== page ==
Pharmaceutical Pricing Under Fire
Senator Yvanna Cancela (D) proposed major changes to her pharmaceutical bill, SB265, in a Senate Health and Human Services work session this week. Section 6 of the bill was deleted in its entirety. The language as written would have created refunds for diabetes drugs used by insurance customers, but a legal challenge arose as there was a direct conflict with the commerce clause of the Constitution. Now the bulk of the bill now calls for more transparency on drug pricing within pharmaceutical companies. Notably, the Republicans on the committee indicated their support for increased transparency, and the bill passed out of committee on a vote of 4-1 with Senator Hardy dissenting.

Joint Committee Rolls Out Marijuana Regulations
On Wednesday evening, the Senate and Assembly Judiciary Committees met together for an update on recreational marijuana legalization. The Department of Taxation’s Dionne Contine discussed the roll-out of Question 2 regulations and answered questions from the committees. According to Contine, the program will be ready to implement at the state level by July 1st; however, local government entities indicated their intention to put a moratorium on legalization while they continue to craft their own jurisdictional regulations. The Tax Commission will be putting the state-wide regulations to a vote on Monday morning at the Nevada Gaming Control Board office in Carson City.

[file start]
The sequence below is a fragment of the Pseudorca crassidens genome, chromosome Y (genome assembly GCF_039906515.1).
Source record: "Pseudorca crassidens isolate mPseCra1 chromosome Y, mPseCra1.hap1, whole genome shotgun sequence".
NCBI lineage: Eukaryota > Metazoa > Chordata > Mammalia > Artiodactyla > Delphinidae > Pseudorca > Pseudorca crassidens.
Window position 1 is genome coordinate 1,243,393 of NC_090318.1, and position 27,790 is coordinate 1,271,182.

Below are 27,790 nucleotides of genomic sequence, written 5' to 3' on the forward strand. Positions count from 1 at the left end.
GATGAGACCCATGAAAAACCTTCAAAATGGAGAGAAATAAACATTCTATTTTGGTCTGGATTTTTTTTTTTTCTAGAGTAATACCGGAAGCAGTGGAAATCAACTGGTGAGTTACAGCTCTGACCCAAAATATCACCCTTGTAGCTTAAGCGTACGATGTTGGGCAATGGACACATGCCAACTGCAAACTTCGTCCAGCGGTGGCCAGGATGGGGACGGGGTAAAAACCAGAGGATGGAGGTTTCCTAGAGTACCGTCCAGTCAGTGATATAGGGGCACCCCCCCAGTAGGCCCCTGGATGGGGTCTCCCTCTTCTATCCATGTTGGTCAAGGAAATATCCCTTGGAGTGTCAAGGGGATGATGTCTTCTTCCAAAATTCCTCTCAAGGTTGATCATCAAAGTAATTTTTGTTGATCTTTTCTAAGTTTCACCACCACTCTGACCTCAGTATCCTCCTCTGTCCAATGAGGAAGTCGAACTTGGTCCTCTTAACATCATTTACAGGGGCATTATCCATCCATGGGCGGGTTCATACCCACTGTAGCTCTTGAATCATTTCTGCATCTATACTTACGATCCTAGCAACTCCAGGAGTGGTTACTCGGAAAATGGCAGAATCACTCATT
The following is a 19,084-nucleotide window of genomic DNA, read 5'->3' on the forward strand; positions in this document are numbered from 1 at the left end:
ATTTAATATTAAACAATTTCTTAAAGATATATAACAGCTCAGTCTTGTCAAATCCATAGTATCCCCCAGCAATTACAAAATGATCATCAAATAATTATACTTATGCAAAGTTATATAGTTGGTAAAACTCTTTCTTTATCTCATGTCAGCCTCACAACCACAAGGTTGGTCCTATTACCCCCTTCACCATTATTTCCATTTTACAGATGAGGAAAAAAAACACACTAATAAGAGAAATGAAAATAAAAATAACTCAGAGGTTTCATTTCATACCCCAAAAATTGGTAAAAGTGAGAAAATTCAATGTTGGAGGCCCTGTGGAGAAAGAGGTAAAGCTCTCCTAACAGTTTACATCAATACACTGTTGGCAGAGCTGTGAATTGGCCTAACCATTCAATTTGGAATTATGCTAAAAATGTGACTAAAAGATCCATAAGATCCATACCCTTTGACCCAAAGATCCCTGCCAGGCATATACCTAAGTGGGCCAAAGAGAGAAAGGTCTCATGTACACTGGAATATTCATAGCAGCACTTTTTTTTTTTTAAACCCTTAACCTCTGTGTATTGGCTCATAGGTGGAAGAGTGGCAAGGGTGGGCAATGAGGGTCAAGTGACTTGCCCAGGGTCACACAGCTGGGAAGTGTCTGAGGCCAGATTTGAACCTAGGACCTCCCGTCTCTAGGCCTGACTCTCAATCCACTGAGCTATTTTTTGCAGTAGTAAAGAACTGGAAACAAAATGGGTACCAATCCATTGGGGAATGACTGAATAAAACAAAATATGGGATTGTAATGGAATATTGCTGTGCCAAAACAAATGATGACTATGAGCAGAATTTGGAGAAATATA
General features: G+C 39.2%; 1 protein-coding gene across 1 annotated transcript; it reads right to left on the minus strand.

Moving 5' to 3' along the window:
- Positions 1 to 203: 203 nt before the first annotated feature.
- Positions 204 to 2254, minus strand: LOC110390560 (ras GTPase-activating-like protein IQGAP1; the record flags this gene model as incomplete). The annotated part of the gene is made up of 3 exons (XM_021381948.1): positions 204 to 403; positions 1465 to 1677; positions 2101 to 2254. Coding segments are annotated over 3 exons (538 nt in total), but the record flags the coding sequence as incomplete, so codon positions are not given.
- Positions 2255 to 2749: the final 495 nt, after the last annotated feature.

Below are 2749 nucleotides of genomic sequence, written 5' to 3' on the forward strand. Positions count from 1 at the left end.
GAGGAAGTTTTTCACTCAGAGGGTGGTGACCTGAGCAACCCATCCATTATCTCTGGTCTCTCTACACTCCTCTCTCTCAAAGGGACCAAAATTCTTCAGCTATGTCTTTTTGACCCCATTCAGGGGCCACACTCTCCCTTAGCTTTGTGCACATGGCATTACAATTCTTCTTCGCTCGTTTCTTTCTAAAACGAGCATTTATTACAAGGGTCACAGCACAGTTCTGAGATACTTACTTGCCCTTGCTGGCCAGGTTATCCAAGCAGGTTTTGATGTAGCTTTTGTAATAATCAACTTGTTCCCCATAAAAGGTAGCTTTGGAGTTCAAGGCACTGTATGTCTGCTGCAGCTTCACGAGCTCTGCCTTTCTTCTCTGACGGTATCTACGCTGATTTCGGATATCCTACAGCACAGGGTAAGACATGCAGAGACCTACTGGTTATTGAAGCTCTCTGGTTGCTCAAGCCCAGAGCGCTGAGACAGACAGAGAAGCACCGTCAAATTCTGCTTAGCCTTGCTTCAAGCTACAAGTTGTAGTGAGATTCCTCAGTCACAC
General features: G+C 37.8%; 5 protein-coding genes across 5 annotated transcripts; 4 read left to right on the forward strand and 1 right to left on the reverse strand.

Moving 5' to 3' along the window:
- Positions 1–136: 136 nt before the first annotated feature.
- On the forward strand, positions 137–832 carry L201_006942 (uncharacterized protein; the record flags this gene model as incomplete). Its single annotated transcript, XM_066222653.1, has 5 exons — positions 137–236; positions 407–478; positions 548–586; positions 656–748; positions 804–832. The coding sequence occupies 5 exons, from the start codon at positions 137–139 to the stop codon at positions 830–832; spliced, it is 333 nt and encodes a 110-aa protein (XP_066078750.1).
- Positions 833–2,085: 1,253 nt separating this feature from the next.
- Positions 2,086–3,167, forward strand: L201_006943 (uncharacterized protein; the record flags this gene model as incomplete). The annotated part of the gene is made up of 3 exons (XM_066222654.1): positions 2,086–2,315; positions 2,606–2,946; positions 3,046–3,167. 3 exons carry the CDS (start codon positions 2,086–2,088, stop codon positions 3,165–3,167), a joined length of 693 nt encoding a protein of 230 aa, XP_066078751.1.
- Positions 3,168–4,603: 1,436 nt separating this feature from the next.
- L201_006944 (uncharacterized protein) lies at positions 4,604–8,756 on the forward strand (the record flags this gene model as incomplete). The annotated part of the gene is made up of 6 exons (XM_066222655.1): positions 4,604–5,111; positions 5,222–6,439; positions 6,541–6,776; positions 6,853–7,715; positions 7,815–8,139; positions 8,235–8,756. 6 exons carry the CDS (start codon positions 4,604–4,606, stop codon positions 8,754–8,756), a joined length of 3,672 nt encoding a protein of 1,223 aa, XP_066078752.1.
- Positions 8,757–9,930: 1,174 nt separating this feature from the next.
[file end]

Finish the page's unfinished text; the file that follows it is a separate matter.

Convention Center Construction
The week rounded out with a hearing on SB464 in Assembly Government Affairs. The bill is an amendment to a temporary bill that came out of the 30th Special Session which established financing for the renovation and expansion of the Las Vegas Convention Center. SB464 allows the Las Vegas Convention and Visitor’s Authority (LVCVA) to require the adoption of a project labor agreement (PLA) for the expansion. The bill’s sponsor, Senator David Parks (D), used his presentation to dispel myths about what the bill actually does that have been circulated by the opposition parties. Contrary to statements made by opponents, this legislation doesn’t alter existing NRS or discriminate against contractors in the bidding process. The bill will now be required to come up for a work session in the committee before it moves onto the Assembly Floor. 

THE WEEK AHEAD

Committees will continue to meet regularly and push through legislation in order to beat the upcoming committee passage deadline on May 19th, and Week 14 will be no exception.

Upcoming Bill Spotlight
Assemblyman Skip Daly’s (D) AB403 will be presented in Senate Legislative Operations and Elections at 3:30PM on Monday. The bill allows the Legislative Commission to invalidate executive branch regulations at their sole discretion. The Commission is then given a 120-day window to provide rationale to the affected agency for why the regulations were abolished but their decision is final and not subject to any judicial oversight or review. The bill passed off of the Assembly floor 33-9 with little opposition but is expected to face more scrutiny in the Senate.